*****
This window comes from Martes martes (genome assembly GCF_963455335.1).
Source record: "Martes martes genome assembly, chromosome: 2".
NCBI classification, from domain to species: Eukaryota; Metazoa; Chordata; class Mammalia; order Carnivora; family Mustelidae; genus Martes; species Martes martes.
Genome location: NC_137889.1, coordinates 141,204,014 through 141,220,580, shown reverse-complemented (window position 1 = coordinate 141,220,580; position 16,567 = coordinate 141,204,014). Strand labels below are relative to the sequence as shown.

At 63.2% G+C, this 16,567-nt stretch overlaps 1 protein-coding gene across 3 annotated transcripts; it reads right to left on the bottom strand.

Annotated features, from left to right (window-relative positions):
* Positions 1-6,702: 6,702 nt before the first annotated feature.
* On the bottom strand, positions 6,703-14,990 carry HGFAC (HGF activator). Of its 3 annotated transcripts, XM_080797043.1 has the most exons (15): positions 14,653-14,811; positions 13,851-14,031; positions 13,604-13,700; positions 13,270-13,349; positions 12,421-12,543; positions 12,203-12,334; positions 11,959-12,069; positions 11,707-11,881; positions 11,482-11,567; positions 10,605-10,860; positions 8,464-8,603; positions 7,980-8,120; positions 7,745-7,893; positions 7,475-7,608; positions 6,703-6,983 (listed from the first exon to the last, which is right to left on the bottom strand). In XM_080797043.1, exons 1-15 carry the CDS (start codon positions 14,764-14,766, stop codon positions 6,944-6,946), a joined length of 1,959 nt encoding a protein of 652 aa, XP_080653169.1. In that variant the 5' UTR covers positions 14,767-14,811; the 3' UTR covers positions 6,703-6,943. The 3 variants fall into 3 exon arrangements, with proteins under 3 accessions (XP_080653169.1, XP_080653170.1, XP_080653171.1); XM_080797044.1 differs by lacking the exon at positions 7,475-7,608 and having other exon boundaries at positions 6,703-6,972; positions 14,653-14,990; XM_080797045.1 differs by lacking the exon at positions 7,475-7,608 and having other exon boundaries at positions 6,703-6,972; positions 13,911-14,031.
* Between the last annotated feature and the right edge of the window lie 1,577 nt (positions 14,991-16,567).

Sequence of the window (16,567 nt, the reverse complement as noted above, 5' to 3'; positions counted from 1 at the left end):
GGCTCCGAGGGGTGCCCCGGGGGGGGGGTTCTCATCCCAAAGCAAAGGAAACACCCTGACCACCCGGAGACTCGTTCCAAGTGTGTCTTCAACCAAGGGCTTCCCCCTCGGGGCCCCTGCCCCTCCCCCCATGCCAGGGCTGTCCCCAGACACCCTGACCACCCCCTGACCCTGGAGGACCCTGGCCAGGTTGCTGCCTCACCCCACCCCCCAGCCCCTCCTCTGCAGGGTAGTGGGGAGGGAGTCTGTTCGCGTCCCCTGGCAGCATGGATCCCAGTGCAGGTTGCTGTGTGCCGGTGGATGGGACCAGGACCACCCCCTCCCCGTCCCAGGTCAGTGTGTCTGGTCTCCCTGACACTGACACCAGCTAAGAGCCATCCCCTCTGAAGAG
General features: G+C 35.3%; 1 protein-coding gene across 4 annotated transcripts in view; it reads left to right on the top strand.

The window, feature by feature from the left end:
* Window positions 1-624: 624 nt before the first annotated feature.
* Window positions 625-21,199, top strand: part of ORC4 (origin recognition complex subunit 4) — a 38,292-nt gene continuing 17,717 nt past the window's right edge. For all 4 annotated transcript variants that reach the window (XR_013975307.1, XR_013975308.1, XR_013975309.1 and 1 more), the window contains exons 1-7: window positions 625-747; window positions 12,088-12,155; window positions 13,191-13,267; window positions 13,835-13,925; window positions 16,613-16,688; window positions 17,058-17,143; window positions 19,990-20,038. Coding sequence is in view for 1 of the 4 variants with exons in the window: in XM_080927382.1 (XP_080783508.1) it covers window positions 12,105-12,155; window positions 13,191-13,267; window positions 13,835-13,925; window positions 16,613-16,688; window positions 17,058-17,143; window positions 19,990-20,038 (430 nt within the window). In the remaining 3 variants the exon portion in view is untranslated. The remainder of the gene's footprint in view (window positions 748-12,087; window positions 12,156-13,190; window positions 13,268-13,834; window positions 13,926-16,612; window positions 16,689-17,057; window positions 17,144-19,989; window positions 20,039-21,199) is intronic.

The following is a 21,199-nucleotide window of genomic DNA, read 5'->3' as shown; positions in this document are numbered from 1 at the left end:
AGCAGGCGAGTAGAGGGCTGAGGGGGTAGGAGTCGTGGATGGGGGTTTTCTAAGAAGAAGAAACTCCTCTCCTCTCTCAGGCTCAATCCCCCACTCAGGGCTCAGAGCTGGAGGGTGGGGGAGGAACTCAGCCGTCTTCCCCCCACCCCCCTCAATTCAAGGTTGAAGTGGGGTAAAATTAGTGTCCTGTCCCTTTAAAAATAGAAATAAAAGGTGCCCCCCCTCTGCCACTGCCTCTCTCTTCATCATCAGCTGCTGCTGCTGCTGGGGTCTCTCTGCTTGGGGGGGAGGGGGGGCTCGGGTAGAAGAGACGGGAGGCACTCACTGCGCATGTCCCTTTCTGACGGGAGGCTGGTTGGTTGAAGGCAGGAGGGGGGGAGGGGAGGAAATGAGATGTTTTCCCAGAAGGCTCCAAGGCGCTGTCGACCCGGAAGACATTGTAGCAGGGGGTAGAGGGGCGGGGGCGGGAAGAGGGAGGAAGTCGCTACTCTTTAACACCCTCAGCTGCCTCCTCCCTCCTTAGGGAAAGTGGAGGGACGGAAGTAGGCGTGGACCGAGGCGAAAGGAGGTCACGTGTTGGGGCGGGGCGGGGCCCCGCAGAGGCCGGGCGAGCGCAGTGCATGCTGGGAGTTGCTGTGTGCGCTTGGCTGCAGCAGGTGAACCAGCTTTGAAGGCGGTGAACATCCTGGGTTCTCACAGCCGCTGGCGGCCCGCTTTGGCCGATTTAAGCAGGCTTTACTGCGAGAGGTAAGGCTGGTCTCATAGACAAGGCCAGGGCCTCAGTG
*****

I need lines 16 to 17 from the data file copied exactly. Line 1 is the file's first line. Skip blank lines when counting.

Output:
The following is a 21,199-nucleotide window of genomic DNA, read 5'->3' as shown; positions in this document are numbered from 1 at the left end:
AGCAGGCGAGTAGAGGGCTGAGGGGGTAGGAGTCGTGGATGGGGGTTTTCTAAGAAGAAGAAACTCCTCTCCTCTCTCAGGCTCAATCCCCCACTCAGGGCTCAGAGCTGGAGGGTGGGGGAGGAACTCAGCCGTCTTCCCCCCACCCCCCTCAATTCAAGGTTGAAGTGGGGTAAAATTAGTGTCCTGTCCCTTTAAAAATAGAAATAAAAGGTGCCCCCCCTCTGCCACTGCCTCTCTCTTCATCATCAGCTGCTGCTGCTGCTGGGGTCTCTCTGCTTGGGGGGGAGGGGGGGCTCGGGTAGAAGAGACGGGAGGCACTCACTGCGCATGTCCCTTTCTGACGGGAGGCTGGTTGGTTGAAGGCAGGAGGGGGGGAGGGGAGGAAATGAGATGTTTTCCCAGAAGGCTCCAAGGCGCTGTCGACCCGGAAGACATTGTAGCAGGGGGTAGAGGGGCGGGGGCGGGAAGAGGGAGGAAGTCGCTACTCTTTAACACCCTCAGCTGCCTCCTCCCTCCTTAGGGAAAGTGGAGGGACGGAAGTAGGCGTGGACCGAGGCGAAAGGAGGTCACGTGTTGGGGCGGGGCGGGGCCCCGCAGAGGCCGGGCGAGCGCAGTGCATGCTGGGAGTTGCTGTGTGCGCTTGGCTGCAGCAGGTGAACCAGCTTTGAAGGCGGTGAACATCCTGGGTTCTCACAGCCGCTGGCGGCCCGCTTTGGCCGATTTAAGCAGGCTTTACTGCGAGAGGTAAGGCTGGTCTCATAGACAAGGCCAGGGCCTCAGTG